sqlite&gt; EXPLAIN QUERY PLAN SELECT a, b FROM t1 WHERE a=1;
    0|0|0|SEARCH TABLE t1 USING INDEX i1 (a=?) (~10 rows)
</codeblock>)^

<p>
  The output above shows that in this case, SQLite uses index "i1" to optimize
  a WHERE clause filter of the form (a=?) - in this case "a=1". SQLite 
  estimates that scanning the subset of index entries that match the "a=1"
  filter means scanning through approximately 10 records. In this case it is
  not possible to use index i1 as a [covering index], but if it were, the
  SCAN or SEARCH record would report that as well. For example:
^(<codeblock>
    sqlite&gt; CREATE INDEX i2 ON t1(a, b);
    sqlite&gt; EXPLAIN QUERY PLAN SELECT a, b FROM t1 WHERE a=1; 
    0|0|0|SEARCH TABLE t1 USING COVERING INDEX i2 (a=?) (~10 rows)
</codeblock>)^

<p>
................................................................................
^(<codeblock>
    sqlite&gt; EXPLAIN QUERY PLAN SELECT t1.*, t2.* FROM t1, t2 WHERE t1.a=1 AND t1.b>2;
    0|0|0|SEARCH TABLE t1 USING COVERING INDEX i2 (a=? AND b>?) (~3 rows)
    0|1|1|SCAN TABLE t2 (~1000000 rows)
</codeblock>)^

<p>
  The second column of output (column "order") indicates the nesting order. In
  this case, the scan of table t1 using index i2 is the outer loop (order=0)
  and the full-table scan of table t2 (order=1) is the inner loop. The third
  column (column "from"), indicates the position in the FROM clause of the
  SELECT statement that the table associated with each scan occurs in. In the
  case above, table t1 occupies the first position in the FROM clause, so the
  value of column "from" is 0 in the first record. Table t2 is in the
  second position, so the "from" column for the corresponding SCAN record is
................................................................................
    sqlite&gt; EXPLAIN QUERY PLAN SELECT t1.*, t2.* FROM t2, t1 WHERE t1.a=1 AND t1.b>2;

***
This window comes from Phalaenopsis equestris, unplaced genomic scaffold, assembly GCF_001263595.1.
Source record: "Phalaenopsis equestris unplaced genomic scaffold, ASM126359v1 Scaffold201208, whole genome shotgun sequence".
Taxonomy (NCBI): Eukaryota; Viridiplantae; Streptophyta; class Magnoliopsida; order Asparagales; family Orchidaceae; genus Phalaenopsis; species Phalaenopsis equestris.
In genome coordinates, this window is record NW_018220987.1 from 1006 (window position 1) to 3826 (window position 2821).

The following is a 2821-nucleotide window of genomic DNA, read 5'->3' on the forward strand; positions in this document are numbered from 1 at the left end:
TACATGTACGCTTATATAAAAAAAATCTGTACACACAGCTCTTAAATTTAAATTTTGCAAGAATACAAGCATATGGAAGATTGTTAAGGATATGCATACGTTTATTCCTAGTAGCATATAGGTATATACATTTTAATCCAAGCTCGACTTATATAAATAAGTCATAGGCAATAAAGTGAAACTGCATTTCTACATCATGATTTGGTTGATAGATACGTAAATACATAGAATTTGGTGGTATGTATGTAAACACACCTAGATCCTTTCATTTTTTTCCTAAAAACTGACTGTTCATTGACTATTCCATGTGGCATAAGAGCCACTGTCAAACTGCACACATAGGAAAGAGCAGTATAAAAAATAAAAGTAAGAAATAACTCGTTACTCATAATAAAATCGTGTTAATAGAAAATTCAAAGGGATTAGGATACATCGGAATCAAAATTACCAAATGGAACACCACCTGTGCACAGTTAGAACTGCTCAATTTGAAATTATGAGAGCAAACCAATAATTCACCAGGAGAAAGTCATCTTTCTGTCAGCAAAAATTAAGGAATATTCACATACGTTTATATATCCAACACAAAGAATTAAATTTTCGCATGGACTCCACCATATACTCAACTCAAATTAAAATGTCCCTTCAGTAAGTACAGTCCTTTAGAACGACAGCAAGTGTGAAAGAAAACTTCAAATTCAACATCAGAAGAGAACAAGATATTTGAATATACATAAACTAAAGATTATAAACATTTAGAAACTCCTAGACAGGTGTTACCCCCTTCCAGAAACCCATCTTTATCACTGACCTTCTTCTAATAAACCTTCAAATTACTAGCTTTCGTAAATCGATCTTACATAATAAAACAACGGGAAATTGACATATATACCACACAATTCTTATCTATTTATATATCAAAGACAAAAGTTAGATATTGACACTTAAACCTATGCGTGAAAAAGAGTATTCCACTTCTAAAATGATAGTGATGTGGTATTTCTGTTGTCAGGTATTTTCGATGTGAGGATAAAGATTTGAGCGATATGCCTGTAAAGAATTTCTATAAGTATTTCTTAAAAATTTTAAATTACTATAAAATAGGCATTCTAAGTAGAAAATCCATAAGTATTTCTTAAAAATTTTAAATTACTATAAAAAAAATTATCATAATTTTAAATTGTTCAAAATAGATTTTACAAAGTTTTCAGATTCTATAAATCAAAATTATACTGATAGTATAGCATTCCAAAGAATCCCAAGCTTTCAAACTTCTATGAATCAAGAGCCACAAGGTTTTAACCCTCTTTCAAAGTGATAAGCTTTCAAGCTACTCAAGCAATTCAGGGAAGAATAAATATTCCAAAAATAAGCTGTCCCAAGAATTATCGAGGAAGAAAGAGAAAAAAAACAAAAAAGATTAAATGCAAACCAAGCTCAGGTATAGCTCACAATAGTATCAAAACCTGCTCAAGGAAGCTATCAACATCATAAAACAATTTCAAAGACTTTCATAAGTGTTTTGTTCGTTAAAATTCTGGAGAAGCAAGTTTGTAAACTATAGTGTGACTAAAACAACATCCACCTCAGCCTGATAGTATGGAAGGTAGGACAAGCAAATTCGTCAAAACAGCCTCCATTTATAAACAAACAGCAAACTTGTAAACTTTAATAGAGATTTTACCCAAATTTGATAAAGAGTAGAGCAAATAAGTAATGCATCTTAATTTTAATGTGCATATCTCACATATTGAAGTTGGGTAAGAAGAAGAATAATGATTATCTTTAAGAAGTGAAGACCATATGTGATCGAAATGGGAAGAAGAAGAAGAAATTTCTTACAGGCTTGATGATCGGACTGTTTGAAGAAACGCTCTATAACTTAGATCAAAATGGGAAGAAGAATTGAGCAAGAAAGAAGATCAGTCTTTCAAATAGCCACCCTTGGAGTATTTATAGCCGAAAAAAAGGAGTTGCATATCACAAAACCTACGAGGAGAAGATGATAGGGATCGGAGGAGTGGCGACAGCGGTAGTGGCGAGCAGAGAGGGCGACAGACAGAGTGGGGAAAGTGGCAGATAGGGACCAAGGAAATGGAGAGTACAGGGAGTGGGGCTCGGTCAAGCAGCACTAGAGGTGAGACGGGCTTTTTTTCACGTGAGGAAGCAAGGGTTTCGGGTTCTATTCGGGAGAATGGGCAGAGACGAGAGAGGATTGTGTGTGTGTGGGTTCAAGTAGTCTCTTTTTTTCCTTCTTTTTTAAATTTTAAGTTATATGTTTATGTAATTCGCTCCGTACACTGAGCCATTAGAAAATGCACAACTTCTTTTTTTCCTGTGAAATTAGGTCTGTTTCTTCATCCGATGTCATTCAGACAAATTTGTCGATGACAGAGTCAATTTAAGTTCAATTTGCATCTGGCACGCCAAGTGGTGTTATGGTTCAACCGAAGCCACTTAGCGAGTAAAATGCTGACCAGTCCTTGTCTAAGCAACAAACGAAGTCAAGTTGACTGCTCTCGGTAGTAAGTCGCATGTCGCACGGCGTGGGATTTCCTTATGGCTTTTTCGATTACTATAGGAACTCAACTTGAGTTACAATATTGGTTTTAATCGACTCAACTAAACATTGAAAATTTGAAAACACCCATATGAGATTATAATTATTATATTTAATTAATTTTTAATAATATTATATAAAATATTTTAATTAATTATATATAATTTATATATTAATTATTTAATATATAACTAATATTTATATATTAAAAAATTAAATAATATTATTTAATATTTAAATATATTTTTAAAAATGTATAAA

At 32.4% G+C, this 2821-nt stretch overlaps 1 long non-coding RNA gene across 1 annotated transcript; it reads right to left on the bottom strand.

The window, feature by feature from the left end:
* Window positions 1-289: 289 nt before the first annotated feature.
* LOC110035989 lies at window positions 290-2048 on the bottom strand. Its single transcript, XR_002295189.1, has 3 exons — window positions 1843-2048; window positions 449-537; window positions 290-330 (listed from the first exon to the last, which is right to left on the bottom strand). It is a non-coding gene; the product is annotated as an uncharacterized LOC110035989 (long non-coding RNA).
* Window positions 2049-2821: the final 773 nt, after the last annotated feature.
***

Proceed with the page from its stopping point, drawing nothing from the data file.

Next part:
0|0|1|SEARCH TABLE t1 USING COVERING INDEX i2 (a=? AND b>?) (~3 rows)
    0|1|0|SCAN TABLE t2 (~1000000 rows)
</codeblock>)^

<p>
  In the example above, SQLite estimates that the outer loop scan will visit

  approximately 3 rows, and the inner loop scan approximately 1,000,000. If
  you observe that SQLite's estimates are wildly inaccurate (and appear to be
  causing it to generate sub-optimal query plans), your queries may benefit
  from running the [ANALYZE] command on the database.

<p>
  If the WHERE clause of a query contains an OR expression, then SQLite might
  use the [or-connected-terms|"OR by union"] strategy (also described 
................................................................................
    0|0|0|SEARCH TABLE t1 USING INDEX i3 (b=?) (~10 rows)
</codeblock>)^

<h2>Temporary Sorting B-Trees</h2>

<p>
  If a SELECT query contains an ORDER BY, GROUP BY or DISTINCT clause, 
  SQLite may need to use a temporary b-tree structure to perform an 
  <a href="http://en.wikipedia.org/wiki/Insertion_sort">insertion sort</a> 
  of the output rows. Or, it may [sorting|use an index]. Using an index is 
  almost always much more efficient than performing an online insertion sort.
  If a temporary b-tree is required, a record is added to the EXPLAIN
  QUERY PLAN output with the "detail" field set to a string value of
  the form "USE TEMP B-TREE FOR xxx", where xxx is one of "ORDER BY",
  "GROUP BY" or "DISTINCT". For example:

^(<codeblock>
    sqlite&gt; EXPLAIN QUERY PLAN SELECT c, d FROM t2 ORDER BY c; 
................................................................................
    0|0|0|SCAN TABLE t2 USING INDEX i4 (~1000000 rows)
</codeblock>)^

<h2>Subqueries</h2>

<p>
  In all the examples above, the first column (column "selectid") is always
  set to 0. If a query contains sub-selects, either as part of the FROM